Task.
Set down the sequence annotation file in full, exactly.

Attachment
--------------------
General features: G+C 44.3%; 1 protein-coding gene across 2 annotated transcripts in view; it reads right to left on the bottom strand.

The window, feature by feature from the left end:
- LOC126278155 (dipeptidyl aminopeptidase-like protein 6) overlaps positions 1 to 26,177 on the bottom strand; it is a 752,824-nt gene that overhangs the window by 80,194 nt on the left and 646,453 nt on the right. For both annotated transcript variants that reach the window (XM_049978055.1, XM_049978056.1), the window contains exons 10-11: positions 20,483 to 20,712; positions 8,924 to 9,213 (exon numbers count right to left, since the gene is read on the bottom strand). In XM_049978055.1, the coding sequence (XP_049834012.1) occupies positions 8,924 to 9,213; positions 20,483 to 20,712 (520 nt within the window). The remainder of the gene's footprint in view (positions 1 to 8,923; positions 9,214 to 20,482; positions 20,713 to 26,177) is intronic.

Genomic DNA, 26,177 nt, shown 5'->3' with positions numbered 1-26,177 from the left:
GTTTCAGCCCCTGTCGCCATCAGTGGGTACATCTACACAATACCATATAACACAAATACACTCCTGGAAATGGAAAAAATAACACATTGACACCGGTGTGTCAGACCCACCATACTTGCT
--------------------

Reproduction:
General features: G+C 44.3%; 1 protein-coding gene across 2 annotated transcripts in view; it reads right to left on the bottom strand.

The window, feature by feature from the left end:
- LOC126278155 (dipeptidyl aminopeptidase-like protein 6) overlaps positions 1 to 26,177 on the bottom strand; it is a 752,824-nt gene that overhangs the window by 80,194 nt on the left and 646,453 nt on the right. For both annotated transcript variants that reach the window (XM_049978055.1, XM_049978056.1), the window contains exons 10-11: positions 20,483 to 20,712; positions 8,924 to 9,213 (exon numbers count right to left, since the gene is read on the bottom strand). In XM_049978055.1, the coding sequence (XP_049834012.1) occupies positions 8,924 to 9,213; positions 20,483 to 20,712 (520 nt within the window). The remainder of the gene's footprint in view (positions 1 to 8,923; positions 9,214 to 20,482; positions 20,713 to 26,177) is intronic.

Genomic DNA, 26,177 nt, shown 5'->3' with positions numbered 1-26,177 from the left:
GTTTCAGCCCCTGTCGCCATCAGTGGGTACATCTACACAATACCATATAACACAAATACACTCCTGGAAATGGAAAAAATAACACATTGACACCGGTGTGTCAGACCCACCATACTTGCT